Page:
Phone EMF's Raise Blood Pressure
Our Toxic Times
excerpt in Our Toxic Times, March 2000, page 9. Originally published by the
British Medical Journal, Lancet, 351: 1857-1858, 1998)
The use of cellular phones continues to increase dramatically, prompting
some concerns about possible health-effects.
A single-blind placebo-controlled study conducted on seven healthy men and
three women volunteers aged between 26 and 36 years continuously measured
blood pressure, heart rate, capillary perfusion, as well as subjective
well-being in relation to mobile telephone electromagnetic fields (EMFs) (GSM
900 MHz, 2 watt, 217 Hz frame repetition rate).
The study subjects were unaware of when they were being exposed because the
telephone was fixed in a typical position on the right-hand side of the head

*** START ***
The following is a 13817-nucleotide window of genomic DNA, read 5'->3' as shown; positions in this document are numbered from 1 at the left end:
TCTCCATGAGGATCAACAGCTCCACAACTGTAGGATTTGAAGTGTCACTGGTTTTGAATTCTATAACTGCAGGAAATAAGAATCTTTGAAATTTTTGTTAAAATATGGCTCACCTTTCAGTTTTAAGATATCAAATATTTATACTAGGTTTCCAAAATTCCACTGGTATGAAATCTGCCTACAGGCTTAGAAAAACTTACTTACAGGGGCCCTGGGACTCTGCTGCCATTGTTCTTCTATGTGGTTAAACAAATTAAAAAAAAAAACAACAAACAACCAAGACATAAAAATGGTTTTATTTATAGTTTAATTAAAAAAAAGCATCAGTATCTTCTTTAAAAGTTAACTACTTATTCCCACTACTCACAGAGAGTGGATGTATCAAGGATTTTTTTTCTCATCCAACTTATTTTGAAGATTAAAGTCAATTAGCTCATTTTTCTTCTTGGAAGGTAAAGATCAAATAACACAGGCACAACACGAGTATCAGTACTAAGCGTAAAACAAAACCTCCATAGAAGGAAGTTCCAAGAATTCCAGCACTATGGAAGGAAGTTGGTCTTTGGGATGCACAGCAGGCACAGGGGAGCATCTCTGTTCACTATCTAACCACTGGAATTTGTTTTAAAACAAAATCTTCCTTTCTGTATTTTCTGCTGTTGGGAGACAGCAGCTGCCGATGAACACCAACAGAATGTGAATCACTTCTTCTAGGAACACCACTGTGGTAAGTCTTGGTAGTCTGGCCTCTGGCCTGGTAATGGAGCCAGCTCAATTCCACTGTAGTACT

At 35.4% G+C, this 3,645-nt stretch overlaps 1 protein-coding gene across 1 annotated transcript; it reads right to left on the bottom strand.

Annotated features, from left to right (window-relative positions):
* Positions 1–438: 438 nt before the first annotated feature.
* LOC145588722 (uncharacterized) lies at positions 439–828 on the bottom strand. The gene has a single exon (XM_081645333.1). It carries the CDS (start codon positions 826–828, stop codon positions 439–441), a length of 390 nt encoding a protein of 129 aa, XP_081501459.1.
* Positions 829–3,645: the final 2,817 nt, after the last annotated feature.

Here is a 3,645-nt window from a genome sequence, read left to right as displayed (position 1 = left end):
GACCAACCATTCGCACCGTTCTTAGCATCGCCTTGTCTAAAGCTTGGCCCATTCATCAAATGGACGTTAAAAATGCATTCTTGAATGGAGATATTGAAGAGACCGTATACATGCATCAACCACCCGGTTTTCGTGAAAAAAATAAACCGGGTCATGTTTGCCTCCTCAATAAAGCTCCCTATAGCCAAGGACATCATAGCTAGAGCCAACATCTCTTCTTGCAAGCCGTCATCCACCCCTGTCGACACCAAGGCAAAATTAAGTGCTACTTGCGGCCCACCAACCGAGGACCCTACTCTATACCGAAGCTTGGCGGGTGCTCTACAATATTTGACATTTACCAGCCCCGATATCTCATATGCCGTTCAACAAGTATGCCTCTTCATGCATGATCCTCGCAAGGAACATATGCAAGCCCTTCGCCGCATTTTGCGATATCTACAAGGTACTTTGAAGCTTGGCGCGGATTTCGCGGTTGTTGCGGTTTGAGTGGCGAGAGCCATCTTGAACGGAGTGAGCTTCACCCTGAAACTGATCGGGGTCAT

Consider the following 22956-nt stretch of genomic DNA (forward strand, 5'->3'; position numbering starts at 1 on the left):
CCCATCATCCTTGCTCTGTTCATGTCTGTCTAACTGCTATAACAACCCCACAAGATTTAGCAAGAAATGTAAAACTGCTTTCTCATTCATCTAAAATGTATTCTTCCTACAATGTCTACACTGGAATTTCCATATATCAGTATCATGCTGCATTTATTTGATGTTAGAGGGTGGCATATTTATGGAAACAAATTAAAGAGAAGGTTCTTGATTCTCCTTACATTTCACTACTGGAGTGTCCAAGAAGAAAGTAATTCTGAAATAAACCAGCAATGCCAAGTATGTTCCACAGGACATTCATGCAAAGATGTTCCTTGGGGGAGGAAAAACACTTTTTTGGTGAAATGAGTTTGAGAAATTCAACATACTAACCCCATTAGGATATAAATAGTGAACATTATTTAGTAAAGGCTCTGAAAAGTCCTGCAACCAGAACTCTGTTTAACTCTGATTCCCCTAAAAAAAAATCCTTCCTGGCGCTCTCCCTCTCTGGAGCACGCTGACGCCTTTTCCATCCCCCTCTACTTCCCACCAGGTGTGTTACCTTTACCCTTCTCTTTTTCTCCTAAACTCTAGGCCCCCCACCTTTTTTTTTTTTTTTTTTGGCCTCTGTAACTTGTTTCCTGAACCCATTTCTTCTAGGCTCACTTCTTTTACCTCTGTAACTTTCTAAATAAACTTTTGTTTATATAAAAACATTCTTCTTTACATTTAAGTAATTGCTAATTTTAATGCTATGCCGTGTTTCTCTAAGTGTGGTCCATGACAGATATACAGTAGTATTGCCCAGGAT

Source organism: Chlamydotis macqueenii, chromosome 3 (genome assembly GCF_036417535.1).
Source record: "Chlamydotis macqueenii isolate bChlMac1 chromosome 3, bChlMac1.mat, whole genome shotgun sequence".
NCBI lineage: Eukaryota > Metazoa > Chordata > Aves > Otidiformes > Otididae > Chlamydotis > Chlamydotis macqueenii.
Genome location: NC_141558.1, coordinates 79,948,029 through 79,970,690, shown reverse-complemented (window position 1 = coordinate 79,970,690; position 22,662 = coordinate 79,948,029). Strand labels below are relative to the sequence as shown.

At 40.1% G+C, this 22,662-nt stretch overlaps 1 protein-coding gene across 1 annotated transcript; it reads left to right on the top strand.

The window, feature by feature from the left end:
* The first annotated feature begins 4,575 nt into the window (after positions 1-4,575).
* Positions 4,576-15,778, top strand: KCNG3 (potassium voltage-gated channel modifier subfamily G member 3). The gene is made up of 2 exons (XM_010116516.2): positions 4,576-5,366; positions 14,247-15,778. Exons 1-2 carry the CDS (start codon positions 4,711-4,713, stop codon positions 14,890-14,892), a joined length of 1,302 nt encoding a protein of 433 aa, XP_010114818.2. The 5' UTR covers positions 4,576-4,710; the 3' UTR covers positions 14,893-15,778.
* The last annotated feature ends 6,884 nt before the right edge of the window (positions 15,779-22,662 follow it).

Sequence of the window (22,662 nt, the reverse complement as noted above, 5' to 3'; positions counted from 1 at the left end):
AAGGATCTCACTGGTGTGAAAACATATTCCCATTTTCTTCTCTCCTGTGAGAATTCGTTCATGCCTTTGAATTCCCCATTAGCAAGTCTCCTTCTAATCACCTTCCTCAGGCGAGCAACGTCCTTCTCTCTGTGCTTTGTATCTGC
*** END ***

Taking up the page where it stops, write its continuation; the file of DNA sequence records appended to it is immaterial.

and operated by remote control with no sound.
The exposure protocol involved phases with placebo and with EMF exposure of
35 minutes each with a fixed sequence to allow for effects that might
persist after exposure.
The researchers found that even though the people subjectively noticed no
differences in well-being, their resting blood pressure increased during
exposure to the EMF: "We conclude that exposure of the right hemisphere to a
radiofrequency EMF for 35 minutes causes an increase in sympathetic efferent
activity with increases in resting blood pressure between 5 and 10 mm Hg,
most likely due to more pronounced vasoconstriction."
[Braune, S., et al. "Resting Blood Pressure Increase During Exposure to
Radio-Frequency Electromagnetic Field," Lancet 351: 1857-1858, 1998.]
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